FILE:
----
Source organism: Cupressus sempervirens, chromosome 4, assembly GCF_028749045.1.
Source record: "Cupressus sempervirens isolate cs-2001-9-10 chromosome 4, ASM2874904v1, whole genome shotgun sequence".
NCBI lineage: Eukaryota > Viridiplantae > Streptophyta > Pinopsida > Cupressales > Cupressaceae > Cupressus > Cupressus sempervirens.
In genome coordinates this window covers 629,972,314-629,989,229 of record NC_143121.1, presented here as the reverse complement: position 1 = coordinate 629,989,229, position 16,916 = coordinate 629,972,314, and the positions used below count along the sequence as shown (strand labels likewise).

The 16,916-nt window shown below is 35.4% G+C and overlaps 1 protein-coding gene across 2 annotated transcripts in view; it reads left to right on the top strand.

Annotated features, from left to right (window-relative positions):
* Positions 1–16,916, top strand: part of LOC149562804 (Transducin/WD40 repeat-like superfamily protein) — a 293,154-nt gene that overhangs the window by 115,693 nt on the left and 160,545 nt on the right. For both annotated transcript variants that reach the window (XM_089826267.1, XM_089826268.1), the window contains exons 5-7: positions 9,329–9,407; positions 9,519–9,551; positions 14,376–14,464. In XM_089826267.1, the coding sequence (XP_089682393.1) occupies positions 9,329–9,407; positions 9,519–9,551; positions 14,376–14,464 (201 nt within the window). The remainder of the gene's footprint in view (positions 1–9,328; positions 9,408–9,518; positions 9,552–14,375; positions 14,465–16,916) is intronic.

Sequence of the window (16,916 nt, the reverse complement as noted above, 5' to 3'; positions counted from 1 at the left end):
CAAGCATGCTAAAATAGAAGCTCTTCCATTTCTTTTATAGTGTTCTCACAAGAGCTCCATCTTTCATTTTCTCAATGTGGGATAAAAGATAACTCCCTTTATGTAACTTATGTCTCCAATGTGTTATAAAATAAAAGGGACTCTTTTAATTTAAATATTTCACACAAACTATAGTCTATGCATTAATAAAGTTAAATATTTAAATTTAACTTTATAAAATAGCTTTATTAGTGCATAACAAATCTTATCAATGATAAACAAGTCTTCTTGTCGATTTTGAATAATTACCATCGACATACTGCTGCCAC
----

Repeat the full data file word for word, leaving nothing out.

Source organism: Cupressus sempervirens, chromosome 4, assembly GCF_028749045.1.
Source record: "Cupressus sempervirens isolate cs-2001-9-10 chromosome 4, ASM2874904v1, whole genome shotgun sequence".
NCBI lineage: Eukaryota > Viridiplantae > Streptophyta > Pinopsida > Cupressales > Cupressaceae > Cupressus > Cupressus sempervirens.
In genome coordinates this window covers 629,972,314-629,989,229 of record NC_143121.1, presented here as the reverse complement: position 1 = coordinate 629,989,229, position 16,916 = coordinate 629,972,314, and the positions used below count along the sequence as shown (strand labels likewise).

The 16,916-nt window shown below is 35.4% G+C and overlaps 1 protein-coding gene across 2 annotated transcripts in view; it reads left to right on the top strand.

Annotated features, from left to right (window-relative positions):
* Positions 1–16,916, top strand: part of LOC149562804 (Transducin/WD40 repeat-like superfamily protein) — a 293,154-nt gene that overhangs the window by 115,693 nt on the left and 160,545 nt on the right. For both annotated transcript variants that reach the window (XM_089826267.1, XM_089826268.1), the window contains exons 5-7: positions 9,329–9,407; positions 9,519–9,551; positions 14,376–14,464. In XM_089826267.1, the coding sequence (XP_089682393.1) occupies positions 9,329–9,407; positions 9,519–9,551; positions 14,376–14,464 (201 nt within the window). The remainder of the gene's footprint in view (positions 1–9,328; positions 9,408–9,518; positions 9,552–14,375; positions 14,465–16,916) is intronic.

Sequence of the window (16,916 nt, the reverse complement as noted above, 5' to 3'; positions counted from 1 at the left end):
CAAGCATGCTAAAATAGAAGCTCTTCCATTTCTTTTATAGTGTTCTCACAAGAGCTCCATCTTTCATTTTCTCAATGTGGGATAAAAGATAACTCCCTTTATGTAACTTATGTCTCCAATGTGTTATAAAATAAAAGGGACTCTTTTAATTTAAATATTTCACACAAACTATAGTCTATGCATTAATAAAGTTAAATATTTAAATTTAACTTTATAAAATAGCTTTATTAGTGCATAACAAATCTTATCAATGATAAACAAGTCTTCTTGTCGATTTTGAATAATTACCATCGACATACTGCTGCCAC